Let's face it: We demand a lot from arts and culture. We want the arts to educate our children, revitalize our neighborhoods, save our economy and develop new audiences in every age group, racial demographic, socioeconomic segment and geographic area of the city.
And why shouldn't we? The claim that arts perform these miracles is one of the most frequently touted cases for public funding.
What we hear less about is what art can do, what art was meant to do: transform individuals. Utilitarian claims of the social impact of art overshadow its unquantifiable -- but certainly more attainable -- personal impact.
What happened to art being an awesome force on its own? Why do we require it to fix social inequality and injustices, where our government and educational systems fail?
Cincinnati's arts organizations face some pretty serious -- and often legitimate -- criticism for a lack of diverse audiences. White, middle-aged to elderly people with a college education continue to make up a majority of performing arts audiences, well beyond the size of their slice of the population pie graph in the community. Most arts organizations want to serve audiences that look like the city but struggle to present programming relevant to the entire community.
In my classes at UC's College-Conservatory of Music, where I'm wrapping up a master's degree in arts administration, we talk about this topic quite often. Like our professional peers running Cincinnati's arts institutions, we struggle to define the right balance among the arts' various roles in society -- right or wrong, we're making the case for public support for the arts by counting the ways art supports the public.
When Donna Walker-Kuhne visited Cincinnati last month to explain how the arts might attract more diverse audiences, I thought her talk would be the perfect kickoff for CityBeat's revised arts column. (Look for Arts Beat every other week from here on out.)
Walker-Kuhne is a veteran in the arts world who's considered an expert at bringing diverse audiences together, having served as audience development director for New York's Public Theater.
In a special session conducted with UC graduate students on April 10, someone asked her how to reach underserved audiences. This set off a round of dissension.
"I want you to know," Walker-Kuhne said, looking very serious, "that these groups you call 'underserved' are being served very well, thank you very much."
People who aren't attending the opera or the symphony don't feel like they're missing out or not being "served," she said. Instead, they think they have plenty of opportunities for leisure activities.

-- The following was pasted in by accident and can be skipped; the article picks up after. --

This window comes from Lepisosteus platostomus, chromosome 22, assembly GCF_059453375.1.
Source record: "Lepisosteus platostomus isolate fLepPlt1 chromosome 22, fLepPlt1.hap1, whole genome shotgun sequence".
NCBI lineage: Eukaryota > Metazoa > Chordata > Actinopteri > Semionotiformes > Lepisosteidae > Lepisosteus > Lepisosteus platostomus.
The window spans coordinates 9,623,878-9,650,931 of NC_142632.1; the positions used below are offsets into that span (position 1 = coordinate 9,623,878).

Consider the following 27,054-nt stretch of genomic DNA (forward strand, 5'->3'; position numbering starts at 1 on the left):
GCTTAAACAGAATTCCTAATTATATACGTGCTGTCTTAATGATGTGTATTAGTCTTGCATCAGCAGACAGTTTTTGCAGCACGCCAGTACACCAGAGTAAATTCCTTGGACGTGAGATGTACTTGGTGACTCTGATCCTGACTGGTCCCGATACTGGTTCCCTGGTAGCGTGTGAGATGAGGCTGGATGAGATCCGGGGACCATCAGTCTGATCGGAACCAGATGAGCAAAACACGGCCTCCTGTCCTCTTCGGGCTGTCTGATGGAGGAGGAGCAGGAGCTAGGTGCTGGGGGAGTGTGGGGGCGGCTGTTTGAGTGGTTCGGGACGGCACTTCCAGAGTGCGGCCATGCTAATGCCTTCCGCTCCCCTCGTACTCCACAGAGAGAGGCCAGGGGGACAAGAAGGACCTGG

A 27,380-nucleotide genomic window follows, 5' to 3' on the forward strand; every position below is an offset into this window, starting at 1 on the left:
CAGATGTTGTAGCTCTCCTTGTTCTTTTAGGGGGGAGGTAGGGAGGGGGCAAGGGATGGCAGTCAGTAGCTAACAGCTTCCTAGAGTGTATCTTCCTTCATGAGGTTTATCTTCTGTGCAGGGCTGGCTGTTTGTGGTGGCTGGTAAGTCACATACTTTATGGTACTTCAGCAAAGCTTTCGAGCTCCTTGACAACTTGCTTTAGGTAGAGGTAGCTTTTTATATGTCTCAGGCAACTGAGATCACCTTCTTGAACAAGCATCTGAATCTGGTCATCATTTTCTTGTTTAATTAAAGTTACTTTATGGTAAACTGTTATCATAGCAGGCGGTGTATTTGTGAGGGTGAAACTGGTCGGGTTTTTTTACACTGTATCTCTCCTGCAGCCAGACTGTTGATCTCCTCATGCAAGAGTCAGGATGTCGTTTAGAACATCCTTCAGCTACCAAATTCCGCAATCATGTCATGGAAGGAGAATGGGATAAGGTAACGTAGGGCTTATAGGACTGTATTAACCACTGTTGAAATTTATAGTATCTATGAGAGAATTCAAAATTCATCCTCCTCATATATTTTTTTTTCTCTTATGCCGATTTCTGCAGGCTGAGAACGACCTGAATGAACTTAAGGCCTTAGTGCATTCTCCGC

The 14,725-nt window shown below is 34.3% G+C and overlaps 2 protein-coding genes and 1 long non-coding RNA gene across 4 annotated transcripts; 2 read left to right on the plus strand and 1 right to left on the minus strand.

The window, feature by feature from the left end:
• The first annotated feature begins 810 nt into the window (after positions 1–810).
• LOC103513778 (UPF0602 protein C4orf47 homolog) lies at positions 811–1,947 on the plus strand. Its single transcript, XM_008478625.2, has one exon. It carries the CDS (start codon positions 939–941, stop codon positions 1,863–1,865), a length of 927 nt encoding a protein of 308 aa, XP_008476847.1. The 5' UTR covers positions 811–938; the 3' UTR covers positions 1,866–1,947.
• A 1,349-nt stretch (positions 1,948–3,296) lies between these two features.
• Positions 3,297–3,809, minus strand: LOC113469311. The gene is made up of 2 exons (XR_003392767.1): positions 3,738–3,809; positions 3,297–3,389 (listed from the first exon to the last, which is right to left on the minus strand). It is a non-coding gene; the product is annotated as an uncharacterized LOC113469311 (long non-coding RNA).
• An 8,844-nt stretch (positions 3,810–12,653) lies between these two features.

To reach new communities, she advised, arts organizations need to make contact -- not once, but frequently. Building relationships is crucial.
Most organizations realize that just offering programming that should, in theory, appeal to a particular demographic, then sitting back and waiting for new audiences to emerge won't work. In fact, that approach will alienate existing audiences and serve no one.
On the other hand, when an arts organization embraces the community for one spectacular event designed to raise awareness and introduce new audiences, they should be able to consider the event a success -- even if it doesn't lead to vast advances in attracting a permanent new audience.
Cincinnati Opera brought record numbers of new patrons for Margaret Garner in 2005, many of whom probably won't return for Tosca this summer. Other organizations such as the Cincinnati Art Museum with One World Wednesday, Ensemble Theatre of Cincinnati and Playhouse in the Park contribute significant resources to diversifying audiences for specific programs.
As nonprofits, these arts organizations shouldn't measure success on whether they sustain new revenue streams from program-specific diversity promotions but rather whether they give new audiences an opportunity to experience the art form.
The point, Walker-Kuhne insisted, is not for organizations to change their missions -- and thus the art they present -- to attract diverse audiences. And it's not the responsibility for nonwhite audiences to change their own cultures to embrace old European art forms.
Instead, she advised organizations to provide access. People new to the arts experience shouldn't have to face an arduous initiation into the "in crowd." Arts organizations must provide a welcoming community that involves and embraces diverse audiences -- not because of some moral obligation or pressure from funding institutions but because of market necessity.
Why can't we devote more resources to supporting organizations whose mission is to encourage diverse audiences to participate in the arts rather than to forcing every arts organization to achieve the impossible: convince people to appreciate art that's irrelevant to them? It makes more sense to encourage mission-related audience development for organizations such as Know Theatre Tribe and InkTank that embrace diverse audiences as their core patrons.
The average American of the next generation is anything but average -- races, cultures, backgrounds and beliefs are all merging into a new fusion American, an asymmetrical aggregation of cultural and racial identities. Arts organizations will struggle to remain relevant in the context of these new realities.
Cincinnati can support a multicultural artistic environment. We do need to continue to pressure organizations to serve the whole community with their programming. But at the same time we should remember why we look to the arts -- to enrich and inspire, not to fix a broken social system.
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